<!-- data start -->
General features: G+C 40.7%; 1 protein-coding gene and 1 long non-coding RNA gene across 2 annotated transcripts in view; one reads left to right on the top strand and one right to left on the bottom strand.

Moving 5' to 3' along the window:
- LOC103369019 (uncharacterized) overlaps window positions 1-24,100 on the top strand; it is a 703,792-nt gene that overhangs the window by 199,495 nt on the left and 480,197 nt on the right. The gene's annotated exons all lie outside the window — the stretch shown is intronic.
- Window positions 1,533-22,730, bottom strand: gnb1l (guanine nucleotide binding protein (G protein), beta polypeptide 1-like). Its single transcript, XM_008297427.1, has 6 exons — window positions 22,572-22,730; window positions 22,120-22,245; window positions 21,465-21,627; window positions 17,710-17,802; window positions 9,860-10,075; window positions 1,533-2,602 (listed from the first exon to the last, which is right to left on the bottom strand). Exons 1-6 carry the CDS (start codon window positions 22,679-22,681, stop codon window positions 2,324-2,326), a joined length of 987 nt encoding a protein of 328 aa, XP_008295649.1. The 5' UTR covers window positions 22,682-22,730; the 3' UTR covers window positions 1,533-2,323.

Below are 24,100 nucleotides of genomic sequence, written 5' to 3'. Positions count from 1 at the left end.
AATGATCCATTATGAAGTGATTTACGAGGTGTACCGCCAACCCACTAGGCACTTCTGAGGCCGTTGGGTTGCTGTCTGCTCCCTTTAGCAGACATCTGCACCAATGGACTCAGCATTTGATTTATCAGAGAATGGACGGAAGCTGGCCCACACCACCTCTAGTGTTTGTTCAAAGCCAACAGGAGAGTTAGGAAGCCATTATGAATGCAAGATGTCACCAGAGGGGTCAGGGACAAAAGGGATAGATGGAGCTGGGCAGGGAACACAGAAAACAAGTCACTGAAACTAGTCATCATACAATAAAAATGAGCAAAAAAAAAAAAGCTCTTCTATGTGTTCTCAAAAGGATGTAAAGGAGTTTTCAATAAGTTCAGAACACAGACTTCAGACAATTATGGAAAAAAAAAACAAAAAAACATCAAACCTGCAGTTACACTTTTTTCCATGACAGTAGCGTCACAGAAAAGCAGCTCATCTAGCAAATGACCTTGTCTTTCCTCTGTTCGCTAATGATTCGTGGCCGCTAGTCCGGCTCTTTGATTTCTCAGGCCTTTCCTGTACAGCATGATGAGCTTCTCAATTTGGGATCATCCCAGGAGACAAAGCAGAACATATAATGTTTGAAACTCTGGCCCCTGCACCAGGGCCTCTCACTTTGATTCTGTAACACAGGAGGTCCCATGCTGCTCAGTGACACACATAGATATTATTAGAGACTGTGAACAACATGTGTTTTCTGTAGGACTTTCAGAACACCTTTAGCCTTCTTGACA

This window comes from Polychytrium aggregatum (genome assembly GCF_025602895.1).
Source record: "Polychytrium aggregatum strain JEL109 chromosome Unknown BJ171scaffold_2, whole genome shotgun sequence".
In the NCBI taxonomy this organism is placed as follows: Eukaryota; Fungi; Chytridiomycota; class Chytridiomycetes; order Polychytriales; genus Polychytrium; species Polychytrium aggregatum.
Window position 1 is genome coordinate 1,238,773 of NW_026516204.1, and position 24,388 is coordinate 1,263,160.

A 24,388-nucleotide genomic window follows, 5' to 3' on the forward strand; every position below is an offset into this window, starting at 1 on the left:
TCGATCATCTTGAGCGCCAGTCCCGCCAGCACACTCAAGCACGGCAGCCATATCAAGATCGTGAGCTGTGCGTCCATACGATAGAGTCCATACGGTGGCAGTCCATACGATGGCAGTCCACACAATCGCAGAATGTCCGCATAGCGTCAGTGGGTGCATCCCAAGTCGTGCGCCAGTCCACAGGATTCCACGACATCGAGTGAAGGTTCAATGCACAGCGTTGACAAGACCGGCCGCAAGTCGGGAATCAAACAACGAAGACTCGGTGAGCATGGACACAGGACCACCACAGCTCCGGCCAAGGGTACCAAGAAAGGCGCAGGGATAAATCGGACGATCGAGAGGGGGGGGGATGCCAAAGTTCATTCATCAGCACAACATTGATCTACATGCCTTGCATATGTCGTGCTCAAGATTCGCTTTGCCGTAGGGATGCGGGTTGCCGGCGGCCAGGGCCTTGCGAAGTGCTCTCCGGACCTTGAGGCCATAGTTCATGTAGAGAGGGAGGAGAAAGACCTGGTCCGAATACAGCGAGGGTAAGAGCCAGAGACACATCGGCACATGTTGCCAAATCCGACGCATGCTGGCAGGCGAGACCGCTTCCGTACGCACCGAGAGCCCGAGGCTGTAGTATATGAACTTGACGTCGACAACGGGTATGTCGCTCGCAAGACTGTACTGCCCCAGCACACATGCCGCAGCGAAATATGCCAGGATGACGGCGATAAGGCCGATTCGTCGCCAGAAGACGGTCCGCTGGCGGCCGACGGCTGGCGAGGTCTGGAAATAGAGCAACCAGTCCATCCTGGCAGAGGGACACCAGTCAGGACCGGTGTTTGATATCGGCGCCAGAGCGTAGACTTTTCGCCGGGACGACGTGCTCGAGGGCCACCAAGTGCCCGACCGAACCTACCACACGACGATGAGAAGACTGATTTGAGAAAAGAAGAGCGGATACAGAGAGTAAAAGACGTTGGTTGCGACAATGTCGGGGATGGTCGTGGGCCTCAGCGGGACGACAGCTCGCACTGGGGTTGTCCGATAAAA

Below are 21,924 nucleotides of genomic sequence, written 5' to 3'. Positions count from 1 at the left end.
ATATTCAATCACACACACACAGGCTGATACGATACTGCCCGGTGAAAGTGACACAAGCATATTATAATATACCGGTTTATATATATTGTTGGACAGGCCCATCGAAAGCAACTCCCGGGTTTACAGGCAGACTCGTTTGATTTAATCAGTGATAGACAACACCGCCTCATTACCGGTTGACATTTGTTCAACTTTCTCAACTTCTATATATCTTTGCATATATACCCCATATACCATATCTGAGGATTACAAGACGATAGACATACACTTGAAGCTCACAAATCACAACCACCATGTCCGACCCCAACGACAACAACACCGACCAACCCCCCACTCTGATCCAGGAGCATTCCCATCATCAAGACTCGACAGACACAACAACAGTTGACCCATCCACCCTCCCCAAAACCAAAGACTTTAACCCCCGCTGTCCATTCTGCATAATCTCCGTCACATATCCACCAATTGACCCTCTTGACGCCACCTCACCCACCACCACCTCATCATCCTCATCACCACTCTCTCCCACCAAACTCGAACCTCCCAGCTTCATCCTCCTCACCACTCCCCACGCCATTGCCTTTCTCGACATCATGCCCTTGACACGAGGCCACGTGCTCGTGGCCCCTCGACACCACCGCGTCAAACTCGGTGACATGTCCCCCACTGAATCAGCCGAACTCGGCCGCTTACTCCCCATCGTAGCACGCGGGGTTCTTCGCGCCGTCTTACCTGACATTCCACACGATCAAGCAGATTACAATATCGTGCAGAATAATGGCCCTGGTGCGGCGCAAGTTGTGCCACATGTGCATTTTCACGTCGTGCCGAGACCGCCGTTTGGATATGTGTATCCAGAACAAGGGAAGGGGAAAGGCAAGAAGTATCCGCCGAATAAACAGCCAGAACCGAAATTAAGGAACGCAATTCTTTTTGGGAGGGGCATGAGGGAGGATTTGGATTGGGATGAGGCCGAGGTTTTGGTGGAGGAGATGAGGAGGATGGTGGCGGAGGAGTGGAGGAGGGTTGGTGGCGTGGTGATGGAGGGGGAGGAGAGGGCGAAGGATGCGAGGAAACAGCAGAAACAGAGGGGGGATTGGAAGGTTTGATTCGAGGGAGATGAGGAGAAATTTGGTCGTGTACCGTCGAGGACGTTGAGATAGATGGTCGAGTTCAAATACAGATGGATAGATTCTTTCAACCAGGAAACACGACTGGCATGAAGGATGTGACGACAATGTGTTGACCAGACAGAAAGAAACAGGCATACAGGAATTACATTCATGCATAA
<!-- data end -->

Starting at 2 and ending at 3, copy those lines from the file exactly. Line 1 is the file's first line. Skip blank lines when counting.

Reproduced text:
Moving 5' to 3' along the window:
- LOC103369019 (uncharacterized) overlaps window positions 1-24,100 on the top strand; it is a 703,792-nt gene that overhangs the window by 199,495 nt on the left and 480,197 nt on the right. The gene's annotated exons all lie outside the window — the stretch shown is intronic.